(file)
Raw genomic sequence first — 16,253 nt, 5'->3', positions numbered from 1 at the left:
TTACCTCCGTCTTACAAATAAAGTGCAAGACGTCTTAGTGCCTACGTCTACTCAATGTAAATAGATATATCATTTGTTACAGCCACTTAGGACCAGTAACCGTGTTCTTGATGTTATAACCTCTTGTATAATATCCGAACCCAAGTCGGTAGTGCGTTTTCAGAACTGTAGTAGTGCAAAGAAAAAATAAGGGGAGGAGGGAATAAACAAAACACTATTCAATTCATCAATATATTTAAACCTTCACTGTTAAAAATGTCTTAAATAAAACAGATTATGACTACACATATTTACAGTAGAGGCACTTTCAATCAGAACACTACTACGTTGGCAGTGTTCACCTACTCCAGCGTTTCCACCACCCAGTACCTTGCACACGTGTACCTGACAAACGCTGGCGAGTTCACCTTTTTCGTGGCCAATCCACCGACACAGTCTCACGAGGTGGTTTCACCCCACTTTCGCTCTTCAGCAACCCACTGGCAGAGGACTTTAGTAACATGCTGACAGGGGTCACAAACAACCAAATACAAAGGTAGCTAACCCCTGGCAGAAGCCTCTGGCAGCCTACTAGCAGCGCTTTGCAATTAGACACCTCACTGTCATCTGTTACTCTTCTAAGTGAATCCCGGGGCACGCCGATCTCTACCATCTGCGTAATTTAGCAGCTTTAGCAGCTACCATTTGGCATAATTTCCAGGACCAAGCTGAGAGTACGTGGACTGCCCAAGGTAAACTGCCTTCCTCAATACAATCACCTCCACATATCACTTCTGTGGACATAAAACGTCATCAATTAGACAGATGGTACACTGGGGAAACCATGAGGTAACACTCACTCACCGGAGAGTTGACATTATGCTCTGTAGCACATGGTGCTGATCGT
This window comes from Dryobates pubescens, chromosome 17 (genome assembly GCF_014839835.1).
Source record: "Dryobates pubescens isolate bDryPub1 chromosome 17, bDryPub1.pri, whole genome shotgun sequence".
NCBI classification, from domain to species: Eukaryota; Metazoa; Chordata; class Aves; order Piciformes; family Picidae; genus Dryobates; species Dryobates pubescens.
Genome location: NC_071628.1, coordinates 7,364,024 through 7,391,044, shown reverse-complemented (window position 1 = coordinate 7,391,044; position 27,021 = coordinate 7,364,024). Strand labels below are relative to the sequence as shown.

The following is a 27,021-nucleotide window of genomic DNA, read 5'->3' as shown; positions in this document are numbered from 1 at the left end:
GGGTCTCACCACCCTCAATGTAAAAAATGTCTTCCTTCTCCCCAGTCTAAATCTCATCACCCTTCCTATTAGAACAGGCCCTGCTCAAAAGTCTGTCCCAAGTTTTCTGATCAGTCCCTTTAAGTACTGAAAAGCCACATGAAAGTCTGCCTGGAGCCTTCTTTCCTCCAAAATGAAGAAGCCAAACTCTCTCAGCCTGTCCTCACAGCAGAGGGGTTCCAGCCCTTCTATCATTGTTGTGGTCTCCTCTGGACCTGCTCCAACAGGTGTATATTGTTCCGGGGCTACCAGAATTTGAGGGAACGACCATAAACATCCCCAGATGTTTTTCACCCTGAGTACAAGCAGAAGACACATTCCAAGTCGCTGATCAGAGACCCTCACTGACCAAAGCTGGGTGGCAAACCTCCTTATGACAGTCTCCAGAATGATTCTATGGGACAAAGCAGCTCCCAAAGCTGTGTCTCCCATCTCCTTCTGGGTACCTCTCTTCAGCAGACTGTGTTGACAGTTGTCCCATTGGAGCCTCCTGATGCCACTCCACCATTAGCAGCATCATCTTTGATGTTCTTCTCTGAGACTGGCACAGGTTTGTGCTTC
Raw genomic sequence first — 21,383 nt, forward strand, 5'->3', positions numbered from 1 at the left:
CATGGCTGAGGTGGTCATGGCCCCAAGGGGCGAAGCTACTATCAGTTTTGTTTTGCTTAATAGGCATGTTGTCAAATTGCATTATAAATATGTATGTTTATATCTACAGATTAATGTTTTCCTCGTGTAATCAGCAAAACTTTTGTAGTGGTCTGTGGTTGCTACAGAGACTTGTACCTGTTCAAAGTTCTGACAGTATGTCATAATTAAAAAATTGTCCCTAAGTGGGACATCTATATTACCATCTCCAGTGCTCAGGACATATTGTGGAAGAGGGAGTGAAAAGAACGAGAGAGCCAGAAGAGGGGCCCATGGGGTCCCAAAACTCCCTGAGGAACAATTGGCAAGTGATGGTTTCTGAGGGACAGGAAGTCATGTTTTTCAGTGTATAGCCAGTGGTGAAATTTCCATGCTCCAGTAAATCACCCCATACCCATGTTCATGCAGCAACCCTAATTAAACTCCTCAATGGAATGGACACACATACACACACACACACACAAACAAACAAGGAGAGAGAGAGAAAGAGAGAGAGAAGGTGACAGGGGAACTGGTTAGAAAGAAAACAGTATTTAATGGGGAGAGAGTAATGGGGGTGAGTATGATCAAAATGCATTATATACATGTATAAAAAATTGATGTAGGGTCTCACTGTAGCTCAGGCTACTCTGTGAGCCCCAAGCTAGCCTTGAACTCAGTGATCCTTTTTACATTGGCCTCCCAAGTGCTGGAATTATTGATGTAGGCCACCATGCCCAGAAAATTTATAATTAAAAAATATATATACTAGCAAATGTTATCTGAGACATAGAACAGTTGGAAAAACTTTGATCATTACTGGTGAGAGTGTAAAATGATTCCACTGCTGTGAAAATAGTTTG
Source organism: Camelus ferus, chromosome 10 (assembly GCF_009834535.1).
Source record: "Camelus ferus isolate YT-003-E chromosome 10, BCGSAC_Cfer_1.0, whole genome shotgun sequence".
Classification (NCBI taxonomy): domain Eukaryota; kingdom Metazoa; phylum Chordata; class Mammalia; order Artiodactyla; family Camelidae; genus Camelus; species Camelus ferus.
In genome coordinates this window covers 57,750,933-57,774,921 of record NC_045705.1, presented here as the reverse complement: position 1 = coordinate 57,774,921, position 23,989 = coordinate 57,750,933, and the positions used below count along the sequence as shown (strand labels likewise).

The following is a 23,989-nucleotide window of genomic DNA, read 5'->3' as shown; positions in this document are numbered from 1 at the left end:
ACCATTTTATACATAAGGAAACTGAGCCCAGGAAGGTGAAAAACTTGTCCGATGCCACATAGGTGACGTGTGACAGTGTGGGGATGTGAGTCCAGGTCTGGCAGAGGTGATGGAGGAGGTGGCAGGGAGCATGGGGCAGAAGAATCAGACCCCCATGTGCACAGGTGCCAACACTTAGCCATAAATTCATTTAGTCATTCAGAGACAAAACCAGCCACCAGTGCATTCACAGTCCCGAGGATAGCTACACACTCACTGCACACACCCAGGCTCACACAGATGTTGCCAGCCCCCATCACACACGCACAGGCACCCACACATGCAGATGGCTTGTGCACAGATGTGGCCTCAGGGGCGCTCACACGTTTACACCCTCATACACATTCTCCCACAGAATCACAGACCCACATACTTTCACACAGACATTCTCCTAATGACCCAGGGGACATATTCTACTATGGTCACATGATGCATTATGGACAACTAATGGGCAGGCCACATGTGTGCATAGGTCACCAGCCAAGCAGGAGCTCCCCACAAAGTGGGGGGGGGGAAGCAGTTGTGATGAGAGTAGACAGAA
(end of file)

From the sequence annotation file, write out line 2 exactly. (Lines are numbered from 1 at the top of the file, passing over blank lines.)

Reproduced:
TTACCTCCGTCTTACAAATAAAGTGCAAGACGTCTTAGTGCCTACGTCTACTCAATGTAAATAGATATATCATTTGTTACAGCCACTTAGGACCAGTAACCGTGTTCTTGATGTTATAACCTCTTGTATAATATCCGAACCCAAGTCGGTAGTGCGTTTTCAGAACTGTAGTAGTGCAAAGAAAAAATAAGGGGAGGAGGGAATAAACAAAACACTATTCAATTCATCAATATATTTAAACCTTCACTGTTAAAAATGTCTTAAATAAAACAGATTATGACTACACATATTTACAGTAGAGGCACTTTCAATCAGAACACTACTACGTTGGCAGTGTTCACCTACTCCAGCGTTTCCACCACCCAGTACCTTGCACACGTGTACCTGACAAACGCTGGCGAGTTCACCTTTTTCGTGGCCAATCCACCGACACAGTCTCACGAGGTGGTTTCACCCCACTTTCGCTCTTCAGCAACCCACTGGCAGAGGACTTTAGTAACATGCTGACAGGGGTCACAAACAACCAAATACAAAGGTAGCTAACCCCTGGCAGAAGCCTCTGGCAGCCTACTAGCAGCGCTTTGCAATTAGACACCTCACTGTCATCTGTTACTCTTCTAAGTGAATCCCGGGGCACGCCGATCTCTACCATCTGCGTAATTTAGCAGCTTTAGCAGCTACCATTTGGCATAATTTCCAGGACCAAGCTGAGAGTACGTGGACTGCCCAAGGTAAACTGCCTTCCTCAATACAATCACCTCCACATATCACTTCTGTGGACATAAAACGTCATCAATTAGACAGATGGTACACTGGGGAAACCATGAGGTAACACTCACTCACCGGAGAGTTGACATTATGCTCTGTAGCACATGGTGCTGATCGT